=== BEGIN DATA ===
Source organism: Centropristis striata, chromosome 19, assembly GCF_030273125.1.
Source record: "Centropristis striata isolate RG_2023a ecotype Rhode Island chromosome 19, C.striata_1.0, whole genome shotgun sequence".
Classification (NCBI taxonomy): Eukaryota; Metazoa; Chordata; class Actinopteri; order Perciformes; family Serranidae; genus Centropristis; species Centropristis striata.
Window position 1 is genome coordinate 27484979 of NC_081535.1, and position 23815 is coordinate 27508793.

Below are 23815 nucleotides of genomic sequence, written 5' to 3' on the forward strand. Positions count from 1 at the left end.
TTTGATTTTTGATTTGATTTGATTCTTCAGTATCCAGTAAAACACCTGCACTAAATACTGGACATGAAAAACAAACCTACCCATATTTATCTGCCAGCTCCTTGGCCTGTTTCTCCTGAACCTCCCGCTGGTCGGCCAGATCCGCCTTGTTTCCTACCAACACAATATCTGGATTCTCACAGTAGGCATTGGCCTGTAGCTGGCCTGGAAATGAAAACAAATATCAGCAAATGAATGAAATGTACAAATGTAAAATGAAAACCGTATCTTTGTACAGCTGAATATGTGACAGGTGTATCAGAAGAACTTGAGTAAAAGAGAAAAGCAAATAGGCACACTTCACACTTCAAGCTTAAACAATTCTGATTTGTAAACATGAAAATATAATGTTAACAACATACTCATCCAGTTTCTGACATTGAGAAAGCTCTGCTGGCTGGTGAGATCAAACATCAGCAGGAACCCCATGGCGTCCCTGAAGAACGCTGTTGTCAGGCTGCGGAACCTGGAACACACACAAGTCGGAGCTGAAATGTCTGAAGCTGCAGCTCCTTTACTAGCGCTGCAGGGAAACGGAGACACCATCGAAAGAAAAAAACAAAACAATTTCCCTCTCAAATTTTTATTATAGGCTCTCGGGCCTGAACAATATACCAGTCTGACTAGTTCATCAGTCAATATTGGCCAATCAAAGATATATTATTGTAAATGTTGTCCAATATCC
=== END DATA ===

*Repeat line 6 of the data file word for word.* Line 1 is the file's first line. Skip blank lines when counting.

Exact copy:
TTTGATTTTTGATTTGATTTGATTCTTCAGTATCCAGTAAAACACCTGCACTAAATACTGGACATGAAAAACAAACCTACCCATATTTATCTGCCAGCTCCTTGGCCTGTTTCTCCTGAACCTCCCGCTGGTCGGCCAGATCCGCCTTGTTTCCTACCAACACAATATCTGGATTCTCACAGTAGGCATTGGCCTGTAGCTGGCCTGGAAATGAAAACAAATATCAGCAAATGAATGAAATGTACAAATGTAAAATGAAAACCGTATCTTTGTACAGCTGAATATGTGACAGGTGTATCAGAAGAACTTGAGTAAAAGAGAAAAGCAAATAGGCACACTTCACACTTCAAGCTTAAACAATTCTGATTTGTAAACATGAAAATATAATGTTAACAACATACTCATCCAGTTTCTGACATTGAGAAAGCTCTGCTGGCTGGTGAGATCAAACATCAGCAGGAACCCCATGGCGTCCCTGAAGAACGCTGTTGTCAGGCTGCGGAACCTGGAACACACACAAGTCGGAGCTGAAATGTCTGAAGCTGCAGCTCCTTTACTAGCGCTGCAGGGAAACGGAGACACCATCGAAAGAAAAAAACAAAACAATTTCCCTCTCAAATTTTTATTATAGGCTCTCGGGCCTGAACAATATACCAGTCTGACTAGTTCATCAGTCAATATTGGCCAATCAAAGATATATTATTGTAAATGTTGTCCAATATCC